Plants of Ritual: Creating a Spiritual Connection to the Designed Landscape
The seminar aims to investigate and catalog plants that have a spiritual/emotional value to the public and to individuals in the designed landscape. The seminar goal is to structure a collection and an archive of plants used during rituals and ceremonies in different cultures and believes. Moving from the four sacred medicines for the Native American people (tobacco, sweetgrass, sage, and cedar) to boneset for African-American People or pomegranates and citrons in Jewish traditions to plants that typify the Christian tradition (lilies for the Virgin Mary and thorny vines as an icon of the crucifixion, for example), we’ll unveil a more intimate and ritualistic relationship between human beings and nature in everyday life. This can inform and expand emotional connections between culture and landscape architecture. The seminar is divided into sections, each is focused on the role of these plants during life cycle ceremonies as birth, marriage, death and during the religious and pagan cycle of festivals.
The narrative about each plant will be combined with an illustrated herbarium and focused interviews with representatives of each spiritual community. In this plant exploration, a crucial role is given also to the common name of a plant that often assumes a cultural and ritual meaning instead of a purely botanical one. This type of nomenclature also builds connections between spiritual value and the designed landscape. This collection aims to have an impact in the design fields: in the past, plant palettes were chosen for visual beauty or screening, then more recently, plants also started to be chosen for their ecological value. Through this atlas, we extend the criteria for how plants are chosen by introducing a spiritual connection to designed landscapes.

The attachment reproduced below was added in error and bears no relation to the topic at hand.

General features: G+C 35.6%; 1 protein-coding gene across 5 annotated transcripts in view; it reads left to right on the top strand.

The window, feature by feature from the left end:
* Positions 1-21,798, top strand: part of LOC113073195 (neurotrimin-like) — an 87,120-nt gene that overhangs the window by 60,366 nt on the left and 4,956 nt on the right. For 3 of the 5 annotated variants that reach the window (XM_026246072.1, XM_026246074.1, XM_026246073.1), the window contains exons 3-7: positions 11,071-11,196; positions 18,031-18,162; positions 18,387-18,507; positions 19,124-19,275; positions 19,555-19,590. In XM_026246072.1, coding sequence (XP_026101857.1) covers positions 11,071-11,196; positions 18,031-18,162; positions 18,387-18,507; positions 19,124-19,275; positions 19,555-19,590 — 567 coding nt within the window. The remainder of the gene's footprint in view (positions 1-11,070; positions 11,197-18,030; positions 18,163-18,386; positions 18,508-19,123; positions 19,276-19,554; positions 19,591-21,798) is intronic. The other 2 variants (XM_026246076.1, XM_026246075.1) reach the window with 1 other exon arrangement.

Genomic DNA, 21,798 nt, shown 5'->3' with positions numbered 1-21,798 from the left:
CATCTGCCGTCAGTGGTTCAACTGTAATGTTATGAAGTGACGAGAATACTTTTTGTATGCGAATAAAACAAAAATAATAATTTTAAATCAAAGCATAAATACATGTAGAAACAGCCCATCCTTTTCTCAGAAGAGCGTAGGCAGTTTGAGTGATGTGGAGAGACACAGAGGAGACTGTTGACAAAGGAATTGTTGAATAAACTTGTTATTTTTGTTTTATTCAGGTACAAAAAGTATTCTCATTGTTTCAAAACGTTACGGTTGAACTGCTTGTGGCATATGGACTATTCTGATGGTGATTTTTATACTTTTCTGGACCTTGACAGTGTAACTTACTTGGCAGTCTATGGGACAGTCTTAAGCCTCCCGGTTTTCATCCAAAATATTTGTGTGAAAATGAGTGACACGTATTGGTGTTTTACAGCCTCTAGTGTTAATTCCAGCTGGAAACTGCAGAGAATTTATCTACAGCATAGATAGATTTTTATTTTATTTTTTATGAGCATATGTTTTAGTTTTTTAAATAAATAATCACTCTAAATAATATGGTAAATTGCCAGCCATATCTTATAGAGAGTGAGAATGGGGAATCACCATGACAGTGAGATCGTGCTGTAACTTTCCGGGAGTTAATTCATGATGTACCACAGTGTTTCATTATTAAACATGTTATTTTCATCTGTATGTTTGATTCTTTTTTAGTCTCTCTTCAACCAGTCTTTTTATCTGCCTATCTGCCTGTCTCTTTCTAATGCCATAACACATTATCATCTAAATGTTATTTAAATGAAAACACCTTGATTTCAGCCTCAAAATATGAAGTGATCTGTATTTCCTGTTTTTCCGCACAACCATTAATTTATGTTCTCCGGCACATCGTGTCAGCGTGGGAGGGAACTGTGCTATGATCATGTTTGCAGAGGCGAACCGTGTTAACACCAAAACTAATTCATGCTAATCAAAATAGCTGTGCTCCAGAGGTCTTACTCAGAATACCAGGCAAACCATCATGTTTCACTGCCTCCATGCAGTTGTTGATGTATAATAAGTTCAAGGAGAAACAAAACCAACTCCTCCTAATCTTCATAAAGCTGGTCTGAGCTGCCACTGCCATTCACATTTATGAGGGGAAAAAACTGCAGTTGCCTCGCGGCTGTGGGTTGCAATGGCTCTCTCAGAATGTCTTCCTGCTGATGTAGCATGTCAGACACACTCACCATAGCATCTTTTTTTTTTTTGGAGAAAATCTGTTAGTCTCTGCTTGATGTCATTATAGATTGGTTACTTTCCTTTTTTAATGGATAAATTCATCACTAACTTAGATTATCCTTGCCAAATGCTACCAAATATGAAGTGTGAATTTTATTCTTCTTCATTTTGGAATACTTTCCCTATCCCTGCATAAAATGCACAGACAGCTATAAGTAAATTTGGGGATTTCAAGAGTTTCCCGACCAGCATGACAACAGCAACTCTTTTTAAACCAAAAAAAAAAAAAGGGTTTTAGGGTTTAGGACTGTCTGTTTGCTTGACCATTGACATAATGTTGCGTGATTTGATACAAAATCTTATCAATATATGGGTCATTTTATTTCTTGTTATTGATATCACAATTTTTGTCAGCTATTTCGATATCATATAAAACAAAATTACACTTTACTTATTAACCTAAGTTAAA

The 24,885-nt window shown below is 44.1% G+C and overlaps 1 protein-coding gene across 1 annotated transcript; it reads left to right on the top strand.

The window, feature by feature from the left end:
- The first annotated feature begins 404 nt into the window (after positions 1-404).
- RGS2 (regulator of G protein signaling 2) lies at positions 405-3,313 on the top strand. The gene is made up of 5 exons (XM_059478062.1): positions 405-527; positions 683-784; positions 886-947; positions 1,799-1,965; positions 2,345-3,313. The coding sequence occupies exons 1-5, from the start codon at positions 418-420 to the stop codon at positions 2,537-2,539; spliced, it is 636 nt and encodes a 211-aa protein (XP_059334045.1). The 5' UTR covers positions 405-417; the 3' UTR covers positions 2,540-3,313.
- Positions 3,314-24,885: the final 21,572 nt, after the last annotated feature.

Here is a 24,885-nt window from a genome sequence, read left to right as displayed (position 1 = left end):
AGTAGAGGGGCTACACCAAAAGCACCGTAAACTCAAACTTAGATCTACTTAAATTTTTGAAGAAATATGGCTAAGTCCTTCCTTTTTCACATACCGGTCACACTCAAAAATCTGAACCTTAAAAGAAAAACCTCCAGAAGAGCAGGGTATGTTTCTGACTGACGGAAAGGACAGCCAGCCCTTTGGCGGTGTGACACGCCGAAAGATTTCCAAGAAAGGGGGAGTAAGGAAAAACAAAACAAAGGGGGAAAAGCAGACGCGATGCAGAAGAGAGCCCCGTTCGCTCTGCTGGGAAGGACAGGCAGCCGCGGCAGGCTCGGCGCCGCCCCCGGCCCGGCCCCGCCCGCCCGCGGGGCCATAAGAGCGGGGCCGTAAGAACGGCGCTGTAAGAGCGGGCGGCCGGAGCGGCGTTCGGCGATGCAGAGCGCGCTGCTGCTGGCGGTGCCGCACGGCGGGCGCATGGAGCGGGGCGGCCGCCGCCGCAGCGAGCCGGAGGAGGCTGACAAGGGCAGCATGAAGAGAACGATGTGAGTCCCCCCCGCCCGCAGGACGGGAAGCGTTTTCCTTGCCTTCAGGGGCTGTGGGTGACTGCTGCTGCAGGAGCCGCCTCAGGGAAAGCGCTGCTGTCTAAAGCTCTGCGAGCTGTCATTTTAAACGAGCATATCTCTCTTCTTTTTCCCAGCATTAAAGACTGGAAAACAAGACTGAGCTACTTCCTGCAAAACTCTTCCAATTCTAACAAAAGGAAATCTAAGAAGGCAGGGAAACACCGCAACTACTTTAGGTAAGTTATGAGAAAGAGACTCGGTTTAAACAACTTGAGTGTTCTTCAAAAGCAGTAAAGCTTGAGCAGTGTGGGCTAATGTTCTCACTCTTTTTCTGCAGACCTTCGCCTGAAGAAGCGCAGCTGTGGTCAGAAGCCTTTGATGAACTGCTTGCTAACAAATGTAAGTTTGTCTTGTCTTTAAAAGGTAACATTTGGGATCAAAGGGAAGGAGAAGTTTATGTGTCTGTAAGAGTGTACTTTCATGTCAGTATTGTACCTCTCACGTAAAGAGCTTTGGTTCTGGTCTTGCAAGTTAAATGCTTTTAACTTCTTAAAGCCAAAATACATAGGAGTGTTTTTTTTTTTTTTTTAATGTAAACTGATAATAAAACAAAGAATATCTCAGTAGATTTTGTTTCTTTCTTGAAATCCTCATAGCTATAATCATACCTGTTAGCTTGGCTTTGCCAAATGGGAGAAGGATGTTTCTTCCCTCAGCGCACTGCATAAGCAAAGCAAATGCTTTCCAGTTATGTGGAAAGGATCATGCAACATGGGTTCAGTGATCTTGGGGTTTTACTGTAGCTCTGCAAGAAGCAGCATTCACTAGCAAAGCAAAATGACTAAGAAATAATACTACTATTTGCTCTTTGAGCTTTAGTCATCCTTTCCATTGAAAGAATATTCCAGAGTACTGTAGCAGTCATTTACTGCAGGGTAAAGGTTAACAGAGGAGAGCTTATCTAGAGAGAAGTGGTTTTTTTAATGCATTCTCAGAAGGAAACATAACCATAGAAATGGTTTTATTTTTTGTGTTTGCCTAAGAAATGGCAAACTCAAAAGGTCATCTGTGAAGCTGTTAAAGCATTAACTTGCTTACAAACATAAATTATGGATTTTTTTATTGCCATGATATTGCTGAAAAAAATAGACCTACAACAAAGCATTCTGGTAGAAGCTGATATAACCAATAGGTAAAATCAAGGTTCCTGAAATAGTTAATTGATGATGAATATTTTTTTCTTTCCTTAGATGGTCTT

The goal is to have a more cultural reading of the landscape and to offer opportunities to the different communities to live in an environment that represent the spiritual values of the settled communities, their collective memory and identity, their aspiration, and their needs for the designed landscape to contain more of their emotional approach to plants and the intimate living environment.